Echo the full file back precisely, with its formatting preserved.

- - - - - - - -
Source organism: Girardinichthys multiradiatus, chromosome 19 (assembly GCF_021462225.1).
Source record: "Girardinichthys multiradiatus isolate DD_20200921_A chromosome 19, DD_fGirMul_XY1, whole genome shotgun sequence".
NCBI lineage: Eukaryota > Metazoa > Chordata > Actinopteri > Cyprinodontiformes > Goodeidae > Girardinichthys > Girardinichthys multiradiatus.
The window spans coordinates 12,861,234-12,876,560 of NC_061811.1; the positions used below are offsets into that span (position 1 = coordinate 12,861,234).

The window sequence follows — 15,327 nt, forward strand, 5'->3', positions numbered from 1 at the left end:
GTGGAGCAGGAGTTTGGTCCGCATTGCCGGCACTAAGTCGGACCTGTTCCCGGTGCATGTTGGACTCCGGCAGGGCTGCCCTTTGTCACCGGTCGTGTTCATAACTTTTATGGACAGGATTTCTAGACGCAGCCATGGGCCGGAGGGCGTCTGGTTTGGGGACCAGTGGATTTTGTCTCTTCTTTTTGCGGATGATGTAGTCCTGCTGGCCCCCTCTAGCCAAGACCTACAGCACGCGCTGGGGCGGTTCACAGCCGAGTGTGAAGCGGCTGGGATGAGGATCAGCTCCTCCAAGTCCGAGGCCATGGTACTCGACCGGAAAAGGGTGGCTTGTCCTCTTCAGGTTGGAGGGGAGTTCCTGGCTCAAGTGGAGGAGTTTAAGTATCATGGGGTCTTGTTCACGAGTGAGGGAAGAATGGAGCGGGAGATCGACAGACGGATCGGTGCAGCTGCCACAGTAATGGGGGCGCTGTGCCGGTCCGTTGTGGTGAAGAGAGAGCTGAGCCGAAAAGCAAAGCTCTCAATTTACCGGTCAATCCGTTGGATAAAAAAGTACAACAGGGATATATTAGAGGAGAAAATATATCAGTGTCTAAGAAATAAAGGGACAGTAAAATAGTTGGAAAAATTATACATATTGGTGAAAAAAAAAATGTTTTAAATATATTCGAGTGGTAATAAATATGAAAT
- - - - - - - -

Source organism: Girardinichthys multiradiatus, chromosome 19 (assembly GCF_021462225.1).
Source record: "Girardinichthys multiradiatus isolate DD_20200921_A chromosome 19, DD_fGirMul_XY1, whole genome shotgun sequence".
NCBI lineage: Eukaryota > Metazoa > Chordata > Actinopteri > Cyprinodontiformes > Goodeidae > Girardinichthys > Girardinichthys multiradiatus.
The window spans coordinates 12,861,234-12,876,560 of NC_061811.1; the positions used below are offsets into that span (position 1 = coordinate 12,861,234).

The window sequence follows — 15,327 nt, forward strand, 5'->3', positions numbered from 1 at the left end:
GTGGAGCAGGAGTTTGGTCCGCATTGCCGGCACTAAGTCGGACCTGTTCCCGGTGCATGTTGGACTCCGGCAGGGCTGCCCTTTGTCACCGGTCGTGTTCATAACTTTTATGGACAGGATTTCTAGACGCAGCCATGGGCCGGAGGGCGTCTGGTTTGGGGACCAGTGGATTTTGTCTCTTCTTTTTGCGGATGATGTAGTCCTGCTGGCCCCCTCTAGCCAAGACCTACAGCACGCGCTGGGGCGGTTCACAGCCGAGTGTGAAGCGGCTGGGATGAGGATCAGCTCCTCCAAGTCCGAGGCCATGGTACTCGACCGGAAAAGGGTGGCTTGTCCTCTTCAGGTTGGAGGGGAGTTCCTGGCTCAAGTGGAGGAGTTTAAGTATCATGGGGTCTTGTTCACGAGTGAGGGAAGAATGGAGCGGGAGATCGACAGACGGATCGGTGCAGCTGCCACAGTAATGGGGGCGCTGTGCCGGTCCGTTGTGGTGAAGAGAGAGCTGAGCCGAAAAGCAAAGCTCTCAATTTACCGGTCAATCCGTTGGATAAAAAAGTACAACAGGGATATATTAGAGGAGAAAATATATCAGTGTCTAAGAAATAAAGGGACAGTAAAATAGTTGGAAAAATTATACATATTGGTGAAAAAAAAAATGTTTTAAATATATTCGAGTGGTAATAAATATGAAAT